Android and openness is something we talk about all the time, but the recent developments in the industry point towards inherent flaws with this very premise. Be it from bloggers, political institutions or corporations, Android is seemingly not open enough. The “War on Openness” is ironically becoming an open war, where many players are increasing their stakes and scope to try and land a bigger hold - or at the very least, restrict Google’s - on what is the world’s...
MMAppLauncher: Android like Launcher for Win Mo.
Want to get the Android like launcher feel on your Windows Mobile smartphone? Well, XDA member Maximus.Mobile has done it again with another great app for you Win. Mo. users. Among many features, one of the best is that it keeps track of 20 of your most frequented apps and allows you to save an app as your favorite so you don’t have to scroll through all of them to find one of them. Here is its list of features:
- Full Start Menu replacement
- Keep tracks of 20 recent run apps
- Save apps as favorite for easy access
- Run processes similar to Windows Run
- Full Settings replacement
- Landscape Support
It does require the .Net Compact framework 3.5 along with 6.X or higher to run. This app is still in beta. To test it out for yourself check out the discussion thread.
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Smartphone cameras have advanced so tremendously over the past few years that they have almost completely replaced point and shoot digital cameras for the most of us. Furthermore, since our smartphones are always with us, the majority of us end up taking tons of photos throughout the lifespan of our devices. But what happens to all the old photos you take? Do you store them on an external hard-drive or keep them backed up to an online cloud service like Flickr? Let us know what your favorite way of storing old photos is and why.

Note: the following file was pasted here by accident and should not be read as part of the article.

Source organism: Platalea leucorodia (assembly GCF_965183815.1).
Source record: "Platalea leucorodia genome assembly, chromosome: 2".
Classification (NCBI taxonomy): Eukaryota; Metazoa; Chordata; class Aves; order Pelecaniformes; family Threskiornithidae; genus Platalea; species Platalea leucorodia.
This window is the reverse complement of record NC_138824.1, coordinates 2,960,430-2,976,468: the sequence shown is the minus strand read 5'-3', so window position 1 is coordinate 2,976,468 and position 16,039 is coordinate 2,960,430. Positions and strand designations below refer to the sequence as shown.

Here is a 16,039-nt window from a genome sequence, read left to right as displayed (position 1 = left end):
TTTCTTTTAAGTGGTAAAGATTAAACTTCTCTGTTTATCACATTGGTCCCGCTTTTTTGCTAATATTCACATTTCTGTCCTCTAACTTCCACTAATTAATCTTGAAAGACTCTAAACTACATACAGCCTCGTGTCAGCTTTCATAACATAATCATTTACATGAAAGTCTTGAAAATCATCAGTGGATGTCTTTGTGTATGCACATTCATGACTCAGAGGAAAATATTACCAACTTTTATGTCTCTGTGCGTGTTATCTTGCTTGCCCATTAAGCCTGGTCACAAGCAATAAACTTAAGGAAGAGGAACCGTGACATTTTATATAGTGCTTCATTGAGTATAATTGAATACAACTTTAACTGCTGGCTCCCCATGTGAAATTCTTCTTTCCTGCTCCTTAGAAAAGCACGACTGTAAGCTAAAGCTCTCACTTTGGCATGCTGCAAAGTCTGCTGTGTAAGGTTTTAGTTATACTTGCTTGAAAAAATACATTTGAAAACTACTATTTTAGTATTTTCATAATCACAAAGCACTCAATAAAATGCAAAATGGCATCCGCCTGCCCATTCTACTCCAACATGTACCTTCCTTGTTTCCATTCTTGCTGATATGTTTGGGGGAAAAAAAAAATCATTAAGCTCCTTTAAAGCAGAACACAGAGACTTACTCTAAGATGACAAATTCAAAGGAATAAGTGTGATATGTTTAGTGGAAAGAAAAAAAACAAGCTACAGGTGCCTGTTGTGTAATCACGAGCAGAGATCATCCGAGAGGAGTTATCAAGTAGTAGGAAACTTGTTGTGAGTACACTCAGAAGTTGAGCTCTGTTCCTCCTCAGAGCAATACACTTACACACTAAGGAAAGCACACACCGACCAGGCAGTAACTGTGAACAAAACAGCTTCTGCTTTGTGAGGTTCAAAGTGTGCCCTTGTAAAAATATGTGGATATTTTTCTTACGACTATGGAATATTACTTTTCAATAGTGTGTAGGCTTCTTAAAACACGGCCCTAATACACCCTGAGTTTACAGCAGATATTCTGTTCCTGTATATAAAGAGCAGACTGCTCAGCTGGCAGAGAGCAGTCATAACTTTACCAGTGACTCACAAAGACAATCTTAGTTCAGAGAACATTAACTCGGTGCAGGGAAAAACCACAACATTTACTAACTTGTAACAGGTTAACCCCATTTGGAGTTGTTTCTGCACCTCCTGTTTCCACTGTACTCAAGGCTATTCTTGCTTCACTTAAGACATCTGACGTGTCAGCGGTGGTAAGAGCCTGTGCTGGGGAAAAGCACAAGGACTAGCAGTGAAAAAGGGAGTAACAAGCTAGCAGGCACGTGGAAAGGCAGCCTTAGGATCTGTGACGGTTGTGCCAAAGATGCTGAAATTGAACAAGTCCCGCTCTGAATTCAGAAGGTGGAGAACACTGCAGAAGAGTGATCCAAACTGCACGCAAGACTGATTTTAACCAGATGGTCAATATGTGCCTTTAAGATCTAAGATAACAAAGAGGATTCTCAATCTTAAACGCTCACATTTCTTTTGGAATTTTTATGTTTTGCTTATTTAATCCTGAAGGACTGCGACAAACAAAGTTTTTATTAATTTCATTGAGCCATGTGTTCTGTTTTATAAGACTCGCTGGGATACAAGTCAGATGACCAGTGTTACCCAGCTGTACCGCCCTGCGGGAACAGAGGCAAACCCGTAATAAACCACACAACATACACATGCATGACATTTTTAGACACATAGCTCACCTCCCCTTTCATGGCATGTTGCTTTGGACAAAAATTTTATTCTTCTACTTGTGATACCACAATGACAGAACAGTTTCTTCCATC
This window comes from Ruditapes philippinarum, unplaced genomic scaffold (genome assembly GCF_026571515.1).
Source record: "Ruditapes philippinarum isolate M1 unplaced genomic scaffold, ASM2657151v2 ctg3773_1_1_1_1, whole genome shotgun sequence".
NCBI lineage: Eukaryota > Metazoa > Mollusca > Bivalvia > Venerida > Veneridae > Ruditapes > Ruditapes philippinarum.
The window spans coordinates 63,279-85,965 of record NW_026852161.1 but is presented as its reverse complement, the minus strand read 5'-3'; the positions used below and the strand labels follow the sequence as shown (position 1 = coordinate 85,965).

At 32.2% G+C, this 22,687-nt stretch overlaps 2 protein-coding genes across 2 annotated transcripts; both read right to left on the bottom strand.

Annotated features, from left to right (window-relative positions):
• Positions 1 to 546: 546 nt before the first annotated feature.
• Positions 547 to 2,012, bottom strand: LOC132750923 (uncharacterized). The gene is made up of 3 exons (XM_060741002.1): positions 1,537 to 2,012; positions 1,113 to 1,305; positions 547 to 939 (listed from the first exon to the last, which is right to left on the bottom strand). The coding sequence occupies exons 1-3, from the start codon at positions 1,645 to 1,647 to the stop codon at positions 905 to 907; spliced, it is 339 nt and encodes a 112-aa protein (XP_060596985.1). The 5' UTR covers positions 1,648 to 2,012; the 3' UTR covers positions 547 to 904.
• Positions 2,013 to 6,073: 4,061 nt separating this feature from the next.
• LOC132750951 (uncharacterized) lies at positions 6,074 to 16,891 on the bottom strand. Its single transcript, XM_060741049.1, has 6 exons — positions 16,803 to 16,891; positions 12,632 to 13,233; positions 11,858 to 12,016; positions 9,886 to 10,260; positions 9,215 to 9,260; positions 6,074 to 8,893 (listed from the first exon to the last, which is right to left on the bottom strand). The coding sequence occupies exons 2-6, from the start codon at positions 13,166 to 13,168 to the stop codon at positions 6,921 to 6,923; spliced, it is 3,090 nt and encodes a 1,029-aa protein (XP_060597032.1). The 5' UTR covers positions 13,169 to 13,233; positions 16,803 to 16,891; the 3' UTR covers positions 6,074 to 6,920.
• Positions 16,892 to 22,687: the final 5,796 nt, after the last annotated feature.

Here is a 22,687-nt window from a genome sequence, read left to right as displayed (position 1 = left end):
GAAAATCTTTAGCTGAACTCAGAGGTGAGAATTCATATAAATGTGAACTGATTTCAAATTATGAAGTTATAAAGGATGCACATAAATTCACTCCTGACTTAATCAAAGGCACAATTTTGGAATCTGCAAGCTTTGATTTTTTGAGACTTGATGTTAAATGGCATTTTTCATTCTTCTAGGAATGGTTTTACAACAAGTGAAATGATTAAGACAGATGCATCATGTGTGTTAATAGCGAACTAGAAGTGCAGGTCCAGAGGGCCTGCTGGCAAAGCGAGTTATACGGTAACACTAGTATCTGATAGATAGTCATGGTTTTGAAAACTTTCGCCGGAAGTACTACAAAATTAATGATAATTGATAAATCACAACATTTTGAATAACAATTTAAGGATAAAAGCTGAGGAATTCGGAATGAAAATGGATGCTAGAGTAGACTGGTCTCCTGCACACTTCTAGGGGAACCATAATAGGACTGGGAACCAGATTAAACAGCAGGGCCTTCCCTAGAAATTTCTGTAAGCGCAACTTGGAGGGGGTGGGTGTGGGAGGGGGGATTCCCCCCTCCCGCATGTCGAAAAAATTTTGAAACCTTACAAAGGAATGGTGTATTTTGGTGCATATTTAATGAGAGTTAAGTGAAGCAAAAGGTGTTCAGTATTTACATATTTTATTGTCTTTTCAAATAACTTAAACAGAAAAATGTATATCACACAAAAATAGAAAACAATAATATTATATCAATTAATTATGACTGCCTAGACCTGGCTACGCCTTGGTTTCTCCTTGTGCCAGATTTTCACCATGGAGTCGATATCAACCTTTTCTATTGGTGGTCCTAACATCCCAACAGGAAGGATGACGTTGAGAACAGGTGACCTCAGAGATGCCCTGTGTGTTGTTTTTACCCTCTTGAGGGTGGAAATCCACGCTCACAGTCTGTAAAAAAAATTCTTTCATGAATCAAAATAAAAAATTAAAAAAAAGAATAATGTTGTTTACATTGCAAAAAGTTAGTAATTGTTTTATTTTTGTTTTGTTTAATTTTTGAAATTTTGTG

Before the release of Android 5.0 Lollipop, the Holo Design guidelines served as the official reference for Android design, right from IceCream Sandwich to KitKat. However, updates to the guidelines were few and far between, leading to a lack of synchronization between Android design and current UI/UX trends. Google seems to have learned from their mistake the last time around, and earlier this week, a significant update was released for the Material Design guidelines, marking the second revision in less...